When was the last time you thought twice before biting into a soft peach or tomato, or one with a small cut? It turns out that in many fruits and vegetables (and in additional types of food), there are sometimes unpleasant fungi that produce mycotoxins that are even less pleasant.
"These mycotoxins are very harmful to people and animals. Some of them are cancerous, and some cause damage to vital organs or important systems such as the immune and nervous systems. There is antifungal treatment before the fruits and vegetables reach the consumer, but you have to be aware," says Prof. Rivka Barkai-Golan, a former senior researcher at the Volcani Institute of Agricultural Research, lecturer at the Hebrew University Faculty of Agriculture, and coauthor of the 2008 book "Mycotoxins in Fruits and Vegetables" (together with Prof. Nachman Paster).
"In effect, there are three types of fungi that attack fruits and vegetables after they are picked, and develop within them during storage and delivery, among other things. As they develop, the fungi are capable of creating toxic substances – these are called mycotoxins," she explains.
In order for the fungi to develop, several conditions are necessary. The spores – the fungi's units of reproduction – need good moisture conditions; a suitable temperature (between 20 and 30 degrees Celsius); and an opportunity to penetrate the fruit or the vegetable due to cuts, careless harvesting and treatment, or damage from insects, storms and rain.
Barkai-Golan describes the three types of fungi that produce four types of mycotoxins, and classifies them as storage fungi (which penetrate the fruit or vegetable through a cut caused by careless harvesting) and field fungi (which are also capable of attacking a whole fruit): say hello to aspergillus, aspergillus niger, penicillium and alternaria.
Aspergillus is a fungus that occurs mainly in figs and dates, and produces mycotoxins called aflatoxins, which are known to be cancerous. This fungus and mycotixins are also produced in wheat kernels, legumes, rice and peanuts. According to a survey conducted at Cornell University, aflatoxins are apparently the mycotoxins with the strongest effect on human beings and animals. According to the survey, in addition to fruits and vegetables, they are likely to erupt mainly in milk, cheese, corn, peanuts, cotton, nuts, almonds and herbs (to name but a few).
A report published by the Volcani Insitute in 2010 notes that there are no means at present for breaking down these mycotoxins in fruits, but one way to reduce them is to maintain proper storage conditions and throw away defective or rotten produce.
Aspergillus niger is a fungus that produces mycotoxins called ochratoxins, which develop mainly in grapes and wine. The fungi penetrate the grapes mainly due to a wound or cut caused by careless treatment, or by insects, and the damage is not always visible.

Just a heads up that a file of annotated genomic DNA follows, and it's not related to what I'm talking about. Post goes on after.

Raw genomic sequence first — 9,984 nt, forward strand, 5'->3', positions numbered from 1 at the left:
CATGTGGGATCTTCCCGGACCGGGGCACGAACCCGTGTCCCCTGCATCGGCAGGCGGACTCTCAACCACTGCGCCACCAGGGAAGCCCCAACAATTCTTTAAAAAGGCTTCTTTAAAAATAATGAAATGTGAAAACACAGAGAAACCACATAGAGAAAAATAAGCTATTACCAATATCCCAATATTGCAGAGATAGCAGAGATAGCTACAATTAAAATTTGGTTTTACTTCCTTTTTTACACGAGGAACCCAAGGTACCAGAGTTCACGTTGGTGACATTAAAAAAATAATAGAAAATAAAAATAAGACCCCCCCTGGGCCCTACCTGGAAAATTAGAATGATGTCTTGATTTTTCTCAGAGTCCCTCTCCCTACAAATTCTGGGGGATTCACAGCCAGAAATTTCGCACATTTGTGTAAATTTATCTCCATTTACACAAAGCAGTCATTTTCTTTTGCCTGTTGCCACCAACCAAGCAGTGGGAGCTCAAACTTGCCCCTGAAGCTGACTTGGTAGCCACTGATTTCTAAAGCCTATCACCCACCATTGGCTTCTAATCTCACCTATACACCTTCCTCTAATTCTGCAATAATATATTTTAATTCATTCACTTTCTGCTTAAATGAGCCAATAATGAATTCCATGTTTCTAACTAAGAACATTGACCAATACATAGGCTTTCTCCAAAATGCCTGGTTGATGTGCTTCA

Penicillium is a mold fungus that attacks mainly apples and pears and other fruits with seeds and pits, such as peaches, plums and cherries. Sometimes, the rot it produces cannot be seen at all because it is deep inside the fruit. It produces a mycotoxin called patulin, which damages the nervous and immune systems.
Alternaria is a fungus common in many fruits and vegetables after harvesting. The optimal temperature for its growth is 22-28 degrees Celsius. "This is a fungus that can develop easily," says Barkai-Golan. "It really likes tomatoes, peppers, melon, squash and citrus fruits, for example." Its mycotoxins are resistant to pasteurization, and therefore can be found in fruit and vegetable products that have been pasteurized. The best way to reduce them would be to separate the damaged fruits before they are processed.
According to Barkai-Golan, "In most countries the amounts of permitted mycotoxins are minuscule. In Israel too, the Agriculture Ministry has a monitoring system."
But still the mycotoxins exist, and on the way from the field and during storage, anything can happen. It should be noted, however, that even if the fungi attack the fruit, it's not certain that a mycotoxin will be produced.
"In any case," she continues, "the most important thing is to keep the damaged fruits and vegetables, the moldy and rotten ones, away from the healthy ones. In addition, proper storage conditions should be maintained – as low a temperature as possible, drying, prevention of moisture, aeration and keeping away the affected fruits. All that is also true of foods produced from the fruits and vegetables."
And what about organic food? "Organic fruits and vegetables actually suffer far more harm from fungi and mycotoxins, and are far more likely to be damaged than those protected by synthetic pesticides and other antifungal substances," says Barkai-Golan.